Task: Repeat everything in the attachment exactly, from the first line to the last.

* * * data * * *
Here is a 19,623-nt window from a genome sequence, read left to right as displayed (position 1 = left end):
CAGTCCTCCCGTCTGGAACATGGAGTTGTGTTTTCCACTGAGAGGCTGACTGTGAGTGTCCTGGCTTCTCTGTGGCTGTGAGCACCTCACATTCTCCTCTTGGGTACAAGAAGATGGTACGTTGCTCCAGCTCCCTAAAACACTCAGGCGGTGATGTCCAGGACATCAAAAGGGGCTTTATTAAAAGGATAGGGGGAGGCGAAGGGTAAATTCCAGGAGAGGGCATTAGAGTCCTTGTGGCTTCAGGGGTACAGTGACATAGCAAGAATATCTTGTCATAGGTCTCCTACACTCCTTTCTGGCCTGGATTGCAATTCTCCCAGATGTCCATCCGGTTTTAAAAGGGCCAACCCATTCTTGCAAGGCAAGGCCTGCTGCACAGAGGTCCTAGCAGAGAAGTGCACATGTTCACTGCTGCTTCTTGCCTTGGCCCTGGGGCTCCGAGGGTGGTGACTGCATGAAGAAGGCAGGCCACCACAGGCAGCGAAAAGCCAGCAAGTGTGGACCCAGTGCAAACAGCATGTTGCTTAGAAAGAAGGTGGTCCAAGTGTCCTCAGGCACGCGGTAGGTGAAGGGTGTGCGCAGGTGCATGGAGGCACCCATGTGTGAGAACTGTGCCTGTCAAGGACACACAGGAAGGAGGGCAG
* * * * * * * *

Here is a 19,623-nt window from a genome sequence, read left to right as displayed (position 1 = left end):
CAGTCCTCCCGTCTGGAACATGGAGTTGTGTTTTCCACTGAGAGGCTGACTGTGAGTGTCCTGGCTTCTCTGTGGCTGTGAGCACCTCACATTCTCCTCTTGGGTACAAGAAGATGGTACGTTGCTCCAGCTCCCTAAAACACTCAGGCGGTGATGTCCAGGACATCAAAAGGGGCTTTATTAAAAGGATAGGGGGAGGCGAAGGGTAAATTCCAGGAGAGGGCATTAGAGTCCTTGTGGCTTCAGGGGTACAGTGACATAGCAAGAATATCTTGTCATAGGTCTCCTACACTCCTTTCTGGCCTGGATTGCAATTCTCCCAGATGTCCATCCGGTTTTAAAAGGGCCAACCCATTCTTGCAAGGCAAGGCCTGCTGCACAGAGGTCCTAGCAGAGAAGTGCACATGTTCACTGCTGCTTCTTGCCTTGGCCCTGGGGCTCCGAGGGTGGTGACTGCATGAAGAAGGCAGGCCACCACAGGCAGCGAAAAGCCAGCAAGTGTGGACCCAGTGCAAACAGCATGTTGCTTAGAAAGAAGGTGGTCCAAGTGTCCTCAGGCACGCGGTAGGTGAAGGGTGTGCGCAGGTGCATGGAGGCACCCATGTGTGAGAACTGTGCCTGTCAAGGACACACAGGAAGGAGGGCAG